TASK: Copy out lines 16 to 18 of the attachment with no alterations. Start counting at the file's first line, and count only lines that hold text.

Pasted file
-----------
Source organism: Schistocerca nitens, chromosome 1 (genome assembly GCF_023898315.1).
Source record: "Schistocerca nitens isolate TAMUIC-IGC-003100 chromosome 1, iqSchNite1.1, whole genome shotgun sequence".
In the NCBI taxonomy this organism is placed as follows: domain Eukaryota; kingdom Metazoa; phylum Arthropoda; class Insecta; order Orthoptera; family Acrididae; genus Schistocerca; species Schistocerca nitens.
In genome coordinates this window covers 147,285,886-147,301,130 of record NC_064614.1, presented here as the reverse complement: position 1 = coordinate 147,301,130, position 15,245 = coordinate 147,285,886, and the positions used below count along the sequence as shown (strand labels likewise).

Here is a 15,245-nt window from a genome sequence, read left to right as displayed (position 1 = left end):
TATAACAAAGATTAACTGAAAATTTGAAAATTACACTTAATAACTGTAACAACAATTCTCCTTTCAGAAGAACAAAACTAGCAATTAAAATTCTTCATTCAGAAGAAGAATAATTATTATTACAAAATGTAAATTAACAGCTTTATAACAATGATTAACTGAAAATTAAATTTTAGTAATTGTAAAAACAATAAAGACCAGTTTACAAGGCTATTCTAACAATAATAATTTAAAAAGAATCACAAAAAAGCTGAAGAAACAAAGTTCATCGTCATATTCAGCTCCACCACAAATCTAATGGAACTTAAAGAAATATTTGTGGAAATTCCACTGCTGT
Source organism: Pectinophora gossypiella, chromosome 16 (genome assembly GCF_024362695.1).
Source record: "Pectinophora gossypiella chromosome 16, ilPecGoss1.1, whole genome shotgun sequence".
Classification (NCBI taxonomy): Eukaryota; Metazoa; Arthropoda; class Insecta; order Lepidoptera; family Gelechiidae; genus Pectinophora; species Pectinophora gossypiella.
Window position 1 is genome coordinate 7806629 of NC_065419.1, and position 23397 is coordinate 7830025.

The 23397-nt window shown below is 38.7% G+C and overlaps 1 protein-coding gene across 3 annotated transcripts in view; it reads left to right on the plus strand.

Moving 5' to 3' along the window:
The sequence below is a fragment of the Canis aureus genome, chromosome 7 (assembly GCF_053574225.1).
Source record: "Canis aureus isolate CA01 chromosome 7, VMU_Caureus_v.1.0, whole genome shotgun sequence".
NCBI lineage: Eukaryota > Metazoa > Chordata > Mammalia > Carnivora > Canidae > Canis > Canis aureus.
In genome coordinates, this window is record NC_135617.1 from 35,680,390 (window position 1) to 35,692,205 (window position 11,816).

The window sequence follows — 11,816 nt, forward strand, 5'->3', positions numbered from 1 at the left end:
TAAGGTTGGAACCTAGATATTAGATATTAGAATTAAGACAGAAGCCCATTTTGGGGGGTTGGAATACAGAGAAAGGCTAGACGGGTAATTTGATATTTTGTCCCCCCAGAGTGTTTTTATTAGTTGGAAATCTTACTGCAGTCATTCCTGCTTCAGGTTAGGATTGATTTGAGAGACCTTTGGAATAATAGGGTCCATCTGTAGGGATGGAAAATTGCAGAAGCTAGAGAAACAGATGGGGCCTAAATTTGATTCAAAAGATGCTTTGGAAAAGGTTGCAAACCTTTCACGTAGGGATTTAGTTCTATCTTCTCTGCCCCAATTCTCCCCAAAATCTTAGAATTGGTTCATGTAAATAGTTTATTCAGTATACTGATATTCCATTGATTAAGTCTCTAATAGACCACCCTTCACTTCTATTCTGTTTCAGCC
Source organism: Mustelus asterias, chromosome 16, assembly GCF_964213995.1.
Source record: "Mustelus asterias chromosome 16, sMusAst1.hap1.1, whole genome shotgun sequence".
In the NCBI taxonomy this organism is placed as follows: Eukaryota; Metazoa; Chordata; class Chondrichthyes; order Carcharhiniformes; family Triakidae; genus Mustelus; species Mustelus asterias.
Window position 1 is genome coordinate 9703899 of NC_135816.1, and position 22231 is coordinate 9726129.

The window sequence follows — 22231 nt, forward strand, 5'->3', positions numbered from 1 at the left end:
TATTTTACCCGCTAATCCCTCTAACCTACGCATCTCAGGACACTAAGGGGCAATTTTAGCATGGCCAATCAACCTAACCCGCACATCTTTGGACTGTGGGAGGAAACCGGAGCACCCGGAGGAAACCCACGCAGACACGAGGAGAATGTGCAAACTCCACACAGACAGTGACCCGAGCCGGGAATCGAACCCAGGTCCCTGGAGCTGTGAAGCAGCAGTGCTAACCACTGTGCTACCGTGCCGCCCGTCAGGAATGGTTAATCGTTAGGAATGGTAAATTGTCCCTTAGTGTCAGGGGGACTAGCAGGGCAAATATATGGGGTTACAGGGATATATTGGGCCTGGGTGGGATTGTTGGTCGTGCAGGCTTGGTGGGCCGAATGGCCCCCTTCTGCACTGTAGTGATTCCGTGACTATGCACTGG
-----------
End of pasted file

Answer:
In genome coordinates, this window is record NC_135617.1 from 35,680,390 (window position 1) to 35,692,205 (window position 11,816).

The window sequence follows — 11,816 nt, forward strand, 5'->3', positions numbered from 1 at the left end:
TAAGGTTGGAACCTAGATATTAGATATTAGAATTAAGACAGAAGCCCATTTTGGGGGGTTGGAATACAGAGAAAGGCTAGACGGGTAATTTGATATTTTGTCCCCCCAGAGTGTTTTTATTAGTTGGAAATCTTACTGCAGTCATTCCTGCTTCAGGTTAGGATTGATTTGAGAGACCTTTGGAATAATAGGGTCCATCTGTAGGGATGGAAAATTGCAGAAGCTAGAGAAACAGATGGGGCCTAAATTTGATTCAAAAGATGCTTTGGAAAAGGTTGCAAACCTTTCACGTAGGGATTTAGTTCTATCTTCTCTGCCCCAATTCTCCCCAAAATCTTAGAATTGGTTCATGTAAATAGTTTATTCAGTATACTGATATTCCATTGATTAAGTCTCTAATAGACCACCCTTCACTTCTATTCTGTTTCAGCC